(Original post by engrishdegree)
Cromwell ardently believed in religious freedom, however he believed the prescence of Catholics would make it unsuccessful and they would always be a threat to liberty and peace in the British isles. Whether or not he actually intentionally killed thousands because they were catholic is itself debatable. The casualties of his Ireland campaign were actually quite modest for that era, say compared the obscene amount in 30 years war in Germany. He has been demonised as a murderous, tyrant. However he personally punished soldiers who committed crimes in ireland, and the vast majority of casualties occured after he had left, while the Commonwealth army was under the command of Henry Ireton. The two masscres carried out by soldiers under Cromwell's command at Drogheda and Wexford, the vast majority of the victims were English Royalist soldiers loyal to Charles I, (consisting of protestants and catholics), not Irish civilians, and at Wexford Cromwell's soldiers acted without any orders.
Quite correct englishdegree. When Charles II scurried off to Europe after his debacle at the battle of Worcester, part of his retinue in exile was his tutor who was entrusted for his education when his father was in power, this tutor was Edward Hyde, who after the restoration was ennobled to be the 1st Earl of Claredon. 15 years after the restoration Claredon was given the task of compiling the "official history" of the interregnum, it wasn't until then that the so-called atrocities of the republican period started to appear.
It must be remembered that when Cromwell was sent to Ireland to pursue the Royalists it was at the command of parliament. True,Cromwell was the commanding officer, however he insisted that the army had proper provisions and munitions. He did not want his army to have to live on pillage as was the normal custom of armies of that period. Many an Irish farmer made a lot of money selling
provisions and horses to the army. In fact Cromwell had some of his troops hanged because they had stolen chickens from a farmers wife.
When Cromwell arrived at Drogheda the city was in the power of the Marquess of Ormonde. In 1642 Charles 1st gave Ormonde the task of putting down rebellions by Irish Confederates. Ormonde defeated the Confederates and took command of Drogheda. Then a bizarre situation developed. The Confederates who had been fighting not only the Royalists, but the Parliamentarians as well, decided to take up Ormonde's offer of a form of independence if they joined him. So when Cromwell arrived at the city walls Drogheda the city was populated by not only civilians, but Confederates and Royalists.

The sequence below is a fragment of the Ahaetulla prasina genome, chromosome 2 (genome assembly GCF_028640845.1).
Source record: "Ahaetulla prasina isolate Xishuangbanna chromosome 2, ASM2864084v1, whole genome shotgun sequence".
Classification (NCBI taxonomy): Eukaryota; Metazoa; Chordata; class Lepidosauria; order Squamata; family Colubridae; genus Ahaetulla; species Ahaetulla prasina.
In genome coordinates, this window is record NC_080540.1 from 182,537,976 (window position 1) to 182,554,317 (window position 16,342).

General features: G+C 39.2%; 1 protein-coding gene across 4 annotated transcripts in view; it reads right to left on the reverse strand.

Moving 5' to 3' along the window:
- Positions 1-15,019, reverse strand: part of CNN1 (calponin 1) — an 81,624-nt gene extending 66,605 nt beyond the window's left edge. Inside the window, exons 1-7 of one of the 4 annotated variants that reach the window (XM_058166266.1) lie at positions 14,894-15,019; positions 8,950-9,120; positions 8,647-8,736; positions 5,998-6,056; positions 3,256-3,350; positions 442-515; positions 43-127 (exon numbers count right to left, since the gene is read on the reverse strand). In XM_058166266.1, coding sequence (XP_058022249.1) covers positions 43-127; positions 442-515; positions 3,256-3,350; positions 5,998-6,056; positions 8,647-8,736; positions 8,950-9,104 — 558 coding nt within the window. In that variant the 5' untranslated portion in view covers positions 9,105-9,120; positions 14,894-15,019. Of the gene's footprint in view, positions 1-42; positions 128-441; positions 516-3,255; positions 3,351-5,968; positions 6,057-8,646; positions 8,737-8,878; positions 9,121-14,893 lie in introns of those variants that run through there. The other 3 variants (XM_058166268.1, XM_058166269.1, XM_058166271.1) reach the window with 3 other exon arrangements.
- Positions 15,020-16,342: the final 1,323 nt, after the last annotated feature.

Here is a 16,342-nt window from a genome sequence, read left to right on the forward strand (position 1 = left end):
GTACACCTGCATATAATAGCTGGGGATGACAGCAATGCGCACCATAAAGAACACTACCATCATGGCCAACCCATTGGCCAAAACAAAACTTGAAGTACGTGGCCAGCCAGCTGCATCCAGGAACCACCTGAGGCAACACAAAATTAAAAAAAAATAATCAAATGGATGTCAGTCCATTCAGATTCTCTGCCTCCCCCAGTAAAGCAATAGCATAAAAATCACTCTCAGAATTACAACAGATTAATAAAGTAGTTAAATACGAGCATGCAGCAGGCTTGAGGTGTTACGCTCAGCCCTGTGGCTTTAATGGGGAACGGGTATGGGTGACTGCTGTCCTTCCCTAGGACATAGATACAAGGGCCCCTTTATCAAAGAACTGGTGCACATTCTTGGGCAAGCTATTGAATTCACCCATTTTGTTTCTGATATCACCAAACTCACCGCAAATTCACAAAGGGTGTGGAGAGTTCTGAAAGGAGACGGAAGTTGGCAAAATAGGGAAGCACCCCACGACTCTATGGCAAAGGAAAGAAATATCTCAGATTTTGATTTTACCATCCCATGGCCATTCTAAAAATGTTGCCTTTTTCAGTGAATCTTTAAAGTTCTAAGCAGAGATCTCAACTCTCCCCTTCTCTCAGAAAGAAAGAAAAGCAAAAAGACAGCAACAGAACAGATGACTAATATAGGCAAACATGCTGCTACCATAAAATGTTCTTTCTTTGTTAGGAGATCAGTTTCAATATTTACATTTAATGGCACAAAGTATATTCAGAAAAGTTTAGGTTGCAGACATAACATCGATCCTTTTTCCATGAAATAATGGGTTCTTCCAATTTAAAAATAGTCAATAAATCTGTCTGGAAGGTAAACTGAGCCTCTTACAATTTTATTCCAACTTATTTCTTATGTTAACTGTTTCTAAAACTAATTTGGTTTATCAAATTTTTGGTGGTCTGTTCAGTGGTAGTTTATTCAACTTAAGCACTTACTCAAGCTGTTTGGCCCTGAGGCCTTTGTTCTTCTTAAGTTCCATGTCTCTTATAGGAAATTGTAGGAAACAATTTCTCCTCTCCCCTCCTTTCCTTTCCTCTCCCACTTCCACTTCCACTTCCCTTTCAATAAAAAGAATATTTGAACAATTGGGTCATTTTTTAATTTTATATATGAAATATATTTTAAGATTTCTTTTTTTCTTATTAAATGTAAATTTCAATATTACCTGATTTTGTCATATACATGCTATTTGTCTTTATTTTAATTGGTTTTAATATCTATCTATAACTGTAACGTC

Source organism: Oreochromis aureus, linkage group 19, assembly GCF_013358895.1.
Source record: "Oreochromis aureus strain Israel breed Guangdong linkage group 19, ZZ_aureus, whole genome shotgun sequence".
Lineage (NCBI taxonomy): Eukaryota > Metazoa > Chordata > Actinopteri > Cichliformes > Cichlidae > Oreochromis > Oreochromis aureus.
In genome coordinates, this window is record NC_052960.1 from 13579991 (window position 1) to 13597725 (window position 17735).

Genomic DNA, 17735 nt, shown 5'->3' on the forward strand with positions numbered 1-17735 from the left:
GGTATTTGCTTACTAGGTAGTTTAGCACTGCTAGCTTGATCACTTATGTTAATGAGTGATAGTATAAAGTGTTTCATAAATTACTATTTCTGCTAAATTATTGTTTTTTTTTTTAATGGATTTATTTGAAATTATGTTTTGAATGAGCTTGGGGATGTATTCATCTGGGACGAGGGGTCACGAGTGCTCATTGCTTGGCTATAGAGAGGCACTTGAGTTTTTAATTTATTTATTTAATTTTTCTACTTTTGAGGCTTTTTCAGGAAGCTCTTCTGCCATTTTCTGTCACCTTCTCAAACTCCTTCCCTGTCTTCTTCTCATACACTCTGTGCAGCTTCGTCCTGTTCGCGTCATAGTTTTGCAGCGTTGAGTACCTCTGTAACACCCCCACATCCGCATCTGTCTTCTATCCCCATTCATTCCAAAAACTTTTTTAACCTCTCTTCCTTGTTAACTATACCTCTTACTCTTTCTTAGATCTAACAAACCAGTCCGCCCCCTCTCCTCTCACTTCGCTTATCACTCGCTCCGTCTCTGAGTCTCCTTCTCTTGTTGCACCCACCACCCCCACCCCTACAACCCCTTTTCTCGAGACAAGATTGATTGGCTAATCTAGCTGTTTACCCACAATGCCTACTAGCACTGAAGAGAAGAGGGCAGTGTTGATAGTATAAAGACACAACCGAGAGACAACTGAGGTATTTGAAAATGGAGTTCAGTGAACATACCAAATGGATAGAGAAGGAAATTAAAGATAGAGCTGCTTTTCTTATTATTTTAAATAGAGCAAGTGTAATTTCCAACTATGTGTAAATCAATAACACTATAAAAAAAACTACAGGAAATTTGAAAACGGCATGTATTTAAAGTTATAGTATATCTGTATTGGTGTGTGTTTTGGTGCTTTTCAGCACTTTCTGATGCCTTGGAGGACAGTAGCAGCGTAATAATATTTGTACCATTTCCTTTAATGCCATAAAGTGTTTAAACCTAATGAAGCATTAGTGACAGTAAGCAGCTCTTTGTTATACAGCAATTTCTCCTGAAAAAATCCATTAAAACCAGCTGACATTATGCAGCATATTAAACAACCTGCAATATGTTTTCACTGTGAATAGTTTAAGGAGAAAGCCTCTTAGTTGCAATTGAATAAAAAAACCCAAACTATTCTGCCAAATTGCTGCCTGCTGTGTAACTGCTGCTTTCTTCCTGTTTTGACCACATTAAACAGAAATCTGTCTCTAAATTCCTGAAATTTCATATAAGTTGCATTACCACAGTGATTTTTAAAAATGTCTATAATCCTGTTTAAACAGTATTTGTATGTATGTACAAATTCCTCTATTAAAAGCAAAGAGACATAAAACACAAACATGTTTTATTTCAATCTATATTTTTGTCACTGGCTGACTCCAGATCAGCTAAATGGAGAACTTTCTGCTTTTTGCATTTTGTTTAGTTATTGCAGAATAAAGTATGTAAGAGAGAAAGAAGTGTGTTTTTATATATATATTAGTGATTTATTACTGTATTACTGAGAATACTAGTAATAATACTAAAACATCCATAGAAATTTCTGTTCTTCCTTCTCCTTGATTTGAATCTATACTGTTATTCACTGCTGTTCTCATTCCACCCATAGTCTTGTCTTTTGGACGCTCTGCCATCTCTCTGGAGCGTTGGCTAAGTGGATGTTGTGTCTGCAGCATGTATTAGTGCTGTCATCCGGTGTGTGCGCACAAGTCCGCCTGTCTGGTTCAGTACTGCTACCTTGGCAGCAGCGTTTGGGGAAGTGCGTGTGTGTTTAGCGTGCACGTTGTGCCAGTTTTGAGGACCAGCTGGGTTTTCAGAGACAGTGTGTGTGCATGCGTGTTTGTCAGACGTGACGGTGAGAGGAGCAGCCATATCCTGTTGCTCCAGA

In 17th century warfare there was no Geneva Convention but the "rules of war" sometimes were more humane than some appreciated. When an army were laying siege to a fortified city the first demand, before a shot was fired, was for the besieged city to surrender. If they did, the defending army had to lay down their arms and they were allowed to leave the city and the city had to quarter and feed the attacking army and have a garrison of the victors when the army moved on. If this offer was refused the attacking army started the attack on the city walls.
When the cities defences had been breached the attackers then again demanded surrender. If the city did at this time further bloodshed was avoided if the defending soldiers laid down their arms and became prisoners of war. The city had to pay massive retribution for the cost of the siege and compensation for any of the attacking soldiers who had been killed or injured.
When Cromwell had breeched the cities defences and it still did not surrender he have the order for all the defenders and anyone carrying arms to be killed. Royalist in their uniforms were easily distinguished, but the Confederates in civilian clothes were killed if they bore arms, and in the heat of war some innocent civilians suffered the same fate. It was only after the restoration and the Earl of Claredon's "official history' was there any mention of a massacre at Drogheda.
Recent research by Tom Reilly who was born in Drogheda, uncovered council records of the period which show a list of councillors elected a couple of years before the fall of the city to Cromwell. Two years after the so called massacre there was another election for councillors. Over 75% of the new candidates seeking office were the same people who had applied before Cromwell had arrived at the city walls. The first casualties in a purge after a siege would have been the prominent citizens. (Cromwell. An Honourable Enemy)
The real tragedy is that for over 300 years Irish, and English children have been taught Claredon's false "official History"